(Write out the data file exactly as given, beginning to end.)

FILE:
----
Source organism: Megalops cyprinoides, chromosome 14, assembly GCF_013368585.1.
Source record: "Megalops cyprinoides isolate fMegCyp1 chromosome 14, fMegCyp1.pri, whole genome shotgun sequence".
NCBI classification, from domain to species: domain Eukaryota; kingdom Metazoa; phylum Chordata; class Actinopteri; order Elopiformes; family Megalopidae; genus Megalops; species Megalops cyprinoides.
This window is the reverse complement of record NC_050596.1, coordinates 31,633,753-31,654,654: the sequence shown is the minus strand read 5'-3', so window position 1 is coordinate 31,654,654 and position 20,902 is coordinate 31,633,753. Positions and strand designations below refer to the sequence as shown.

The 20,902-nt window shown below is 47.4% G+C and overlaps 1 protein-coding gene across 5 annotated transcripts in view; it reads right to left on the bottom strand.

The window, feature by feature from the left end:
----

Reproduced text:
Source organism: Megalops cyprinoides, chromosome 14, assembly GCF_013368585.1.
Source record: "Megalops cyprinoides isolate fMegCyp1 chromosome 14, fMegCyp1.pri, whole genome shotgun sequence".
NCBI classification, from domain to species: domain Eukaryota; kingdom Metazoa; phylum Chordata; class Actinopteri; order Elopiformes; family Megalopidae; genus Megalops; species Megalops cyprinoides.
This window is the reverse complement of record NC_050596.1, coordinates 31,633,753-31,654,654: the sequence shown is the minus strand read 5'-3', so window position 1 is coordinate 31,654,654 and position 20,902 is coordinate 31,633,753. Positions and strand designations below refer to the sequence as shown.

The 20,902-nt window shown below is 47.4% G+C and overlaps 1 protein-coding gene across 5 annotated transcripts in view; it reads right to left on the bottom strand.

The window, feature by feature from the left end: